In the shorter term, the Foundation appears to be suffering some lingering negative effects from the crisis, nearly six months later. Participation in the Race for the Cure is down by as much as 30% in many areas. In March, The Daily Beast reported that the organization was forced to cancel its annual National Lobby Day, a major event that brought activists and survivors to Washington to advocate for stronger national programs to support breast cancer education, prevention, and treatment.

    Komen affiliates are working hard to reassure their local supporters that funds raised remain in the area and are not sent to the Foundation’s main headquarters. Many of these affiliates are struggling to continue to provide services, caught as they are between diminishing grant funds at the national level and hesitant local donors.

    In my address to the AMA nonprofits, I emphasized the importance of taking a big-picture view when planning communication strategy. Komen appeared to have been caught off guard by the firestorm, which is surprising. I suspect the Foundation was lulled into complacency when there was no immediate reaction to their decision in late 2011. Even so, had they been paying attention to the larger cultural context, they might have been prepared for controversy and developed appropriate communication strategies. A few key trends that probably influenced public reactions to the decision:

    • the fact that the US is in the middle of a highly polarized presidential campaign season, so that people are more prone than usual to look for and ascribe partisan political motives to actions that run counter to their beliefs;
    • the fact that healthcare issues are at the forefront of public discourse and debate, in particular questions of access by less privileged segments of the population to preventive care;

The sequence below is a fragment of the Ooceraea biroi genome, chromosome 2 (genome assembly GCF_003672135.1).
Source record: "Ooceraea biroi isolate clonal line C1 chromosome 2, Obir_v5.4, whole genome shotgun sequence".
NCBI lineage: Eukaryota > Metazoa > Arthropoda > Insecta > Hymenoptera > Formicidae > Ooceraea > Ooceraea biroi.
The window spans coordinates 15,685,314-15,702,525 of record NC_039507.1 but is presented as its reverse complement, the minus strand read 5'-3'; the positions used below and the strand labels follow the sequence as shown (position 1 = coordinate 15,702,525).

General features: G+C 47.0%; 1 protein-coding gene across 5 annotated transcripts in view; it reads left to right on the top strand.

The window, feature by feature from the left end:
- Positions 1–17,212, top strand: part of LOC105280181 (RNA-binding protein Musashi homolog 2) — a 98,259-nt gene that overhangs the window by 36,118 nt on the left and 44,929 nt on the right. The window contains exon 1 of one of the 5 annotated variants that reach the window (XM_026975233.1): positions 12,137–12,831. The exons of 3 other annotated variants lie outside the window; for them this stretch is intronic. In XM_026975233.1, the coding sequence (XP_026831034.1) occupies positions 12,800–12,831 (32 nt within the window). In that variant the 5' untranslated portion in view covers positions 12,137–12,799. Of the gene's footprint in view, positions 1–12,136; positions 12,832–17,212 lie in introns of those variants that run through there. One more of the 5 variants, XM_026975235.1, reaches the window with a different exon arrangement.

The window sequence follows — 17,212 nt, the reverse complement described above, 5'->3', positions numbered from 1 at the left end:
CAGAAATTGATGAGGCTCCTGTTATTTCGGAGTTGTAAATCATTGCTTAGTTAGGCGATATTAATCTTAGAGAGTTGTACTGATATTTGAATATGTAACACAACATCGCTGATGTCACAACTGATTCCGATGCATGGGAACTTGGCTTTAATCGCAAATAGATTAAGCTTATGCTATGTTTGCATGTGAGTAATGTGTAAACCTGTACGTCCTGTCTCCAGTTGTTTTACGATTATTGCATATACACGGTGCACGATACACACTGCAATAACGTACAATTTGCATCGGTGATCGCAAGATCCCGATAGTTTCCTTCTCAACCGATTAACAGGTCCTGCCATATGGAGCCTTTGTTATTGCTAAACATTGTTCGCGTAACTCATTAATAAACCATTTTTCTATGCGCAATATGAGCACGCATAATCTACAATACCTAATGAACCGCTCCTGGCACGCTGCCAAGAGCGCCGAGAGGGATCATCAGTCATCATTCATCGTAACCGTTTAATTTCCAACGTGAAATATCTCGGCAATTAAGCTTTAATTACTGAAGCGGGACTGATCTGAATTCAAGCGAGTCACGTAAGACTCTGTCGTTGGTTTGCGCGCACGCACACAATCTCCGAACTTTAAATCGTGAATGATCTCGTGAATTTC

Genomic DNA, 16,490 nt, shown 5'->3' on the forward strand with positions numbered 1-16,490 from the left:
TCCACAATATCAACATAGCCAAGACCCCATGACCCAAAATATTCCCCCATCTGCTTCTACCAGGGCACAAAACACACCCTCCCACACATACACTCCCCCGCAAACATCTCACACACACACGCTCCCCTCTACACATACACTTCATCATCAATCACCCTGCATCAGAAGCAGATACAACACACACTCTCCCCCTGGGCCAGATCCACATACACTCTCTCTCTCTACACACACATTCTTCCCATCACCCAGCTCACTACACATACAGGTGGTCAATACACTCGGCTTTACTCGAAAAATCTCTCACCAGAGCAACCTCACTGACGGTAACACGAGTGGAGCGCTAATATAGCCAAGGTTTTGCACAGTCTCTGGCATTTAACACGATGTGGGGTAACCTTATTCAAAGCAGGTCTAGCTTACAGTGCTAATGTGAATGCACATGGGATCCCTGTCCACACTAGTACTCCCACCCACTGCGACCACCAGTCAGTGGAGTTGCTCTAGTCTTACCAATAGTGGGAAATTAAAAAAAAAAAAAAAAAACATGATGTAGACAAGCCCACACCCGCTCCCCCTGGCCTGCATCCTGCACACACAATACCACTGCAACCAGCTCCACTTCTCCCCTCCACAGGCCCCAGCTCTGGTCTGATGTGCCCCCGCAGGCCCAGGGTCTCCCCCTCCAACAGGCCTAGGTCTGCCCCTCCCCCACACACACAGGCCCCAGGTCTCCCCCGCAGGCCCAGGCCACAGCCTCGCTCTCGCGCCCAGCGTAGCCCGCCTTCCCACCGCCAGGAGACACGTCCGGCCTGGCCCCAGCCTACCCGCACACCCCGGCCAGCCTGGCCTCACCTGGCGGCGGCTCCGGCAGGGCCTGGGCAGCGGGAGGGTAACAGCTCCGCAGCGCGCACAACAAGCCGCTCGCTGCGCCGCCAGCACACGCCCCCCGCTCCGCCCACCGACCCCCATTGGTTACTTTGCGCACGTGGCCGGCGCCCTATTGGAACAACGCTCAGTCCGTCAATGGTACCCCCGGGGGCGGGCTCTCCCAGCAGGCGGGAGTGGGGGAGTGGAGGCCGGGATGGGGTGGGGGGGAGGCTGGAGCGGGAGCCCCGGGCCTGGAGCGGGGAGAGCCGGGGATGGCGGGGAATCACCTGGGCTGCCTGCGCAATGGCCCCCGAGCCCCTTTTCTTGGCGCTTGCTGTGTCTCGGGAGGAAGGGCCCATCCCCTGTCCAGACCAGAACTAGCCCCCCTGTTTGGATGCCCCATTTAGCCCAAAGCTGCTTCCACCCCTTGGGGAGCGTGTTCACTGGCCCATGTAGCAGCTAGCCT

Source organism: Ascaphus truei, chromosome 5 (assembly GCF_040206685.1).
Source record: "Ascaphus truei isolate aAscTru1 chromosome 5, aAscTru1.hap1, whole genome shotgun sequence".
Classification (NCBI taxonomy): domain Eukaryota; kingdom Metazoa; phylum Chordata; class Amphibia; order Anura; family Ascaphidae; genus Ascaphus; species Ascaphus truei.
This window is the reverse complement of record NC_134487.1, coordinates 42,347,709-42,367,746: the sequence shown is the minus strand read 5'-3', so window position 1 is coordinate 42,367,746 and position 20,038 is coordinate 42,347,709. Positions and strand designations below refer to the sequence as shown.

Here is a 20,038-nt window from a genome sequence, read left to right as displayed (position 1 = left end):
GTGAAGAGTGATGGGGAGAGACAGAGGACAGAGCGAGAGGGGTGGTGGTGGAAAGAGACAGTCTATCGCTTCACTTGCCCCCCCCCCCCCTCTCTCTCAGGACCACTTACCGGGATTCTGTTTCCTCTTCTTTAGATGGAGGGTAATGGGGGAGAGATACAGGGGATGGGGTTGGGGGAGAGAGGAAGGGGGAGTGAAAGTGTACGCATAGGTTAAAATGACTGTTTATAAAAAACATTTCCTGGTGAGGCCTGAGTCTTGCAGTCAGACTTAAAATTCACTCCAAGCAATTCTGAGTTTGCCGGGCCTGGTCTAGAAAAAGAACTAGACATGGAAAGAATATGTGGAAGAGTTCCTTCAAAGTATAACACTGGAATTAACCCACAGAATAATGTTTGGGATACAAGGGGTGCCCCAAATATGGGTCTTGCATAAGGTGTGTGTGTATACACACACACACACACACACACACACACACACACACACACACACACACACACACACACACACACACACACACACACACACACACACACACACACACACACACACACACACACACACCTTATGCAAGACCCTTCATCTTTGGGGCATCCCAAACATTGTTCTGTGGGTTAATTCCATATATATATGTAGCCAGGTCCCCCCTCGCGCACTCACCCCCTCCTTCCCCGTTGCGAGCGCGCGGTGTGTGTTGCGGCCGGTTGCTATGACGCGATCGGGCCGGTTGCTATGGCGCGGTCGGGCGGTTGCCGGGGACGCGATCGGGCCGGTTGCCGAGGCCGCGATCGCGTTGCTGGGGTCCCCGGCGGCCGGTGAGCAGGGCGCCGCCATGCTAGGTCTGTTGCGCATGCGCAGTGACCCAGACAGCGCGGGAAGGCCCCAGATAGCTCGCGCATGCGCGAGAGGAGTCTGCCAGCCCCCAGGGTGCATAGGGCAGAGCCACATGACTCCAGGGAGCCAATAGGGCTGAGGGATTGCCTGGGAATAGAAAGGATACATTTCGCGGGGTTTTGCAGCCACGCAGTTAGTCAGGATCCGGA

• the ongoing economic recession, which has heightened tensions regarding the aforementioned access to healthcare, as well as contributed to a sense of “class warfare” in the United States and elsewhere (evidenced by, among other things, the Occupy movement);
    • media discourse alternately condemning and denying the existence of a politically motivated “war on women”;
    • growing backlash against the “pink movement” and accusations of “pinkwashing,” leading to a sense of  fatigue and increasingly public criticism of the breast cancer movement in some quarters.

    Crises don’t happen in a vacuum. It’s easy for organizations to get caught up in a narrow view of their own goals and objectives, but forgetting the broader landscape can lead to serious consequences. All of these factors should have been taken into consideration by Komen when strategizing about how to communicate their decision to the public. Which, actually, they never did—the left the news to be “uncovered” by the media, without taking the opportunity to clearly explain to stakeholders why the decision was made and how it fit into the nonprofit’s larger mission. This oversight suggests that the Foundation’s leadership didn’t expect a controversial reaction to their change in policy, a position that seems surprisingly naive for such a sophisticated organization.

    I love working with nonprofit organizations in general, and I think crisis communication is an area particularly ripe for discussion. Based on the great conversations I had with attendees during and after my session, it seems a lot of people working in nonprofits agree. Aside from my own contribution to the proceedings, I thought the AMA Nonprofit Marketing Conference was a terrific event, and wish I’d been able to attend more of the sessions. Talking to professionals in the field serves as a good reminder that academic research in applied communication has potentially important practical ramifications, and motivates me to seek out more opportunities for collaboration.